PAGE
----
I love this controller, but I think we should keep it Platonic. Solid.
Sorry, geometry humor. See, the controller in question is constructed as a convex regular polyhedron, such that all its faces are themselves congruent regular polygons meeting at each vertex, and … uh, never mind.
Above, a stunningly gorgeous video from Polish media art group panGenerator, with some lovely chiming music following by the evidently-now-requisite dubstep demo. (Tip all of us could use, guys and gals – makeup. Styling. Now, they just need some post-production so you can’t see the IR sensors or the wires.)
Hedoco, also based in Poland, is the manufacturing and distribution partner, and donated this prototype. I love their stated philsoophy: “a unique brand that connects two trends: open source design and fashion.”
No, seriously. And, seriously, why not?
The controller itself looks actually quite lovely – and it’s open source hardware, too, from top to bottom. MIT license for the source, Creative Commons for everything else. (One trick: by choosing “Non-Commercial,” they don’t technically qualify under the Open Sound Hardware Definition. I’d suggest keeping the ShareAlike, since any commercial user would have to share modifications. I know not all designers are comfortable with that, though.)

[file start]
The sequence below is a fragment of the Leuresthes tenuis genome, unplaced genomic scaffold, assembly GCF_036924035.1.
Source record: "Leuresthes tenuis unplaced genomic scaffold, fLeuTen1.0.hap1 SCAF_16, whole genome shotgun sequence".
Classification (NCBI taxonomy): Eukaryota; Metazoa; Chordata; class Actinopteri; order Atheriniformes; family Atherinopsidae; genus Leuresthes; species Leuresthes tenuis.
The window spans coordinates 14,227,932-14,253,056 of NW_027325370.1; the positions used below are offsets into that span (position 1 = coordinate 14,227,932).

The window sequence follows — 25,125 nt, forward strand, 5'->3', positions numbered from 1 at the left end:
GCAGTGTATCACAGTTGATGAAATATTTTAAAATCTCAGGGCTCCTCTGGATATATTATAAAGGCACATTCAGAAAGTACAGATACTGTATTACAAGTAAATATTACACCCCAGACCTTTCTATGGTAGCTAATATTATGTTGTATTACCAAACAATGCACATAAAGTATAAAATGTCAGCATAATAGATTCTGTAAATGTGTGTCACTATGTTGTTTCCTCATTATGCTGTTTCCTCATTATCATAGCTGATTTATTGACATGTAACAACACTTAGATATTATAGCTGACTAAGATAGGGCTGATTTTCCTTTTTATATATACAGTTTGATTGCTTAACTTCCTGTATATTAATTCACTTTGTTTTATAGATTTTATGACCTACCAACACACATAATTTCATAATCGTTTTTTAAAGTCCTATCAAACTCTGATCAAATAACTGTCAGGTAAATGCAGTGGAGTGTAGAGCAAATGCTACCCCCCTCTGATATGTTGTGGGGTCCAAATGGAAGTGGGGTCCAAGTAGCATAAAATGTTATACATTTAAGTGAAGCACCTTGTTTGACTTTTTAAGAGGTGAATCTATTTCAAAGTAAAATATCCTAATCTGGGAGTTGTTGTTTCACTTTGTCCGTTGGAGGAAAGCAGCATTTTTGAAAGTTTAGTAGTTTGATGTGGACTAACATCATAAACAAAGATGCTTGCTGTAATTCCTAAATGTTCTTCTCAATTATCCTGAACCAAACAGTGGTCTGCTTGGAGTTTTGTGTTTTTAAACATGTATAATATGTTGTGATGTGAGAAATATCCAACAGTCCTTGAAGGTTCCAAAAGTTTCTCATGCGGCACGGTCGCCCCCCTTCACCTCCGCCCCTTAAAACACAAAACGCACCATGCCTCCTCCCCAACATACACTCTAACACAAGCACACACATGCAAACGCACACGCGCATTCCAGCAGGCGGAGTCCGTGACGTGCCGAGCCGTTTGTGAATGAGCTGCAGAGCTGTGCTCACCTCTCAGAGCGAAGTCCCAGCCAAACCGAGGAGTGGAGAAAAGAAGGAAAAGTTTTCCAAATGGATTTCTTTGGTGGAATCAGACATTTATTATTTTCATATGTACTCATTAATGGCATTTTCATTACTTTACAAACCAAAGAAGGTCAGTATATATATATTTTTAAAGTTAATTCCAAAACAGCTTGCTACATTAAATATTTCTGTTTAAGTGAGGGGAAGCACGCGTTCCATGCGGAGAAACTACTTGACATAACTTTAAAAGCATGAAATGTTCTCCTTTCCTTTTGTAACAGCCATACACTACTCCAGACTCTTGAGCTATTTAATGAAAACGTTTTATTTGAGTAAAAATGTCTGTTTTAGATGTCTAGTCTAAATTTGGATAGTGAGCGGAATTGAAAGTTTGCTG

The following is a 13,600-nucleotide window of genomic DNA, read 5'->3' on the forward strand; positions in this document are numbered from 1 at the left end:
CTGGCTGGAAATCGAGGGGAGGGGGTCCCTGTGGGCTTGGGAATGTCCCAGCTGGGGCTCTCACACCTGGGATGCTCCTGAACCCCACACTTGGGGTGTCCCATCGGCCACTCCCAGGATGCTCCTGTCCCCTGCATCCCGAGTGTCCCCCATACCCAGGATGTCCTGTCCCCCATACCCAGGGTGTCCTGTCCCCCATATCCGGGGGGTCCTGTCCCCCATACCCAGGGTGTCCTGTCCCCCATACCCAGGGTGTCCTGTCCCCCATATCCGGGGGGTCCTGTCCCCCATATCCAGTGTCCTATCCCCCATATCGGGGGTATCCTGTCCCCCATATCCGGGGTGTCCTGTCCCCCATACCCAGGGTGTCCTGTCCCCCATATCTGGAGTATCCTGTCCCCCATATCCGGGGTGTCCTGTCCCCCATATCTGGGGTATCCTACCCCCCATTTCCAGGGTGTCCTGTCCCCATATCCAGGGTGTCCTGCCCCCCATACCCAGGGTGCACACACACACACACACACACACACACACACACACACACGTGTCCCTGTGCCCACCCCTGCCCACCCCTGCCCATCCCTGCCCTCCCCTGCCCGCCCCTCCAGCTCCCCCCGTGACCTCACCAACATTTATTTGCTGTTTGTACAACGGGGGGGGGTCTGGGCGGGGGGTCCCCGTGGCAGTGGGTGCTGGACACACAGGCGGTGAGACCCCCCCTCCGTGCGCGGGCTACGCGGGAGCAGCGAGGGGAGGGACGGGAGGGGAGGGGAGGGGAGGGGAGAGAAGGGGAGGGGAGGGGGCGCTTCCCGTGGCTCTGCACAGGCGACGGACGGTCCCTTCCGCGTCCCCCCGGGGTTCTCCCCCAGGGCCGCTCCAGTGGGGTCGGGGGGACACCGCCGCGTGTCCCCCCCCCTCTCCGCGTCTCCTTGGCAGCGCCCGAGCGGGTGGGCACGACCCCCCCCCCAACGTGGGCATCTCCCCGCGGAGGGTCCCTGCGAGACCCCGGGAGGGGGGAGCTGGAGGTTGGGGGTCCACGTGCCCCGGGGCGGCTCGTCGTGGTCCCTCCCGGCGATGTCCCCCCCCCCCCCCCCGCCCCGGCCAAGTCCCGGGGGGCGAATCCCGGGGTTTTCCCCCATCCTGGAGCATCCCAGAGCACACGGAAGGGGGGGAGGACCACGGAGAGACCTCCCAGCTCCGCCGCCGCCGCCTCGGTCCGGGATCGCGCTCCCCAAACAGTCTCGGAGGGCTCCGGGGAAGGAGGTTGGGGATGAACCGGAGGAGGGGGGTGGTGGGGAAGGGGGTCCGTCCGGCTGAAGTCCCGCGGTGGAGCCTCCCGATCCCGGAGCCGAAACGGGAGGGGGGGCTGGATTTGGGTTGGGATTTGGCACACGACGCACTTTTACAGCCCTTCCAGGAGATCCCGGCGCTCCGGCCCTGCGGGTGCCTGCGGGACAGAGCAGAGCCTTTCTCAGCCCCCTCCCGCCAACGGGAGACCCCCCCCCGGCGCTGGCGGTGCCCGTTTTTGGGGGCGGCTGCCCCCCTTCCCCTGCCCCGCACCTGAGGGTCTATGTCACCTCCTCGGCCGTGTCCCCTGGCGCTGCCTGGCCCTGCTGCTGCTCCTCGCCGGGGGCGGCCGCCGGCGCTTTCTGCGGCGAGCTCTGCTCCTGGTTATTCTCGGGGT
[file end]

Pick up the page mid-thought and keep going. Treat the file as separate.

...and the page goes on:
Designer Jakub Koźniewski and whole team of panGenerator, seen in these parts building a kinetic sound organ out of cans, is behind this project, too. Ingredients:
- Bluetooth. (The revolution will not have wires.)
- Infrared distance sensors. (Though if you know what those are, you already knew that.)
- Arduino, the open source hardware prototyping platform.
- Processing. (Whatever. No one cool uses that any more.)
Source code is available now on GitHub, with hardware schematics coming soon. And that could lead to an all dodecahedronal music festival. You may recall the work of Ted Hayes, whose Neurohedron has the same shape. Ted’s work, by contrast, works with a drum sequencer — meaning these two could even play onstage together. Ted and Jakub each tell us that’s coincidence, and when Jakub did realize the form had been taken, the two connected. Now I say we just need more. Dodecahedronstock. Polyhedrapolaooza. Platonaroo. Euclid Fair. Let’s make it happen.
On Ted’s Neurohedron side, he tells us that his work, featured at a Handmade Music event I produced in New York as well as at NIME, has gotten significant updates, so we look forward to seeing that. Previously:
Pretty, Nodal, Non-Linear Music, on iPad + iPhone and Big Dodecahedrons
Handmade Music NY 8/29: Meet the Musical Inventors, Pong to Dodecahedrons